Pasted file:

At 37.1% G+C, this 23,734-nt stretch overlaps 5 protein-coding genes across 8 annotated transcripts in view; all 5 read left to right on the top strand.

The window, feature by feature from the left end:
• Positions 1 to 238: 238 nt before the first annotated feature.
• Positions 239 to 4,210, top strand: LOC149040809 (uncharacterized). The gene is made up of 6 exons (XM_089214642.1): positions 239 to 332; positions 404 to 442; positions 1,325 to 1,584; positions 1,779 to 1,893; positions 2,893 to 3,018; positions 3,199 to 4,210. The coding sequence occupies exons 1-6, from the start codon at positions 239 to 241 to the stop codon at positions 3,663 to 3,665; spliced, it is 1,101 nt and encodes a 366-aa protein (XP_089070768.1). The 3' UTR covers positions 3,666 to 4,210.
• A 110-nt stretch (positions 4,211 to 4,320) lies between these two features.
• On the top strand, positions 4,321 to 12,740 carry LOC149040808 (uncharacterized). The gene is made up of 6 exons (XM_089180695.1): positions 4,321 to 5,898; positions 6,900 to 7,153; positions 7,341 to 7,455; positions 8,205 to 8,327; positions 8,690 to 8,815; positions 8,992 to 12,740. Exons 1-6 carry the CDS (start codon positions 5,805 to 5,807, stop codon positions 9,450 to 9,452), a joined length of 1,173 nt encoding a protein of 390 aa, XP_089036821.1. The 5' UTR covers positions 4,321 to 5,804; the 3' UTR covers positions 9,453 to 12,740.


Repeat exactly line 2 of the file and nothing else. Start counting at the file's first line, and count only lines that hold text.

The window, feature by feature from the left end: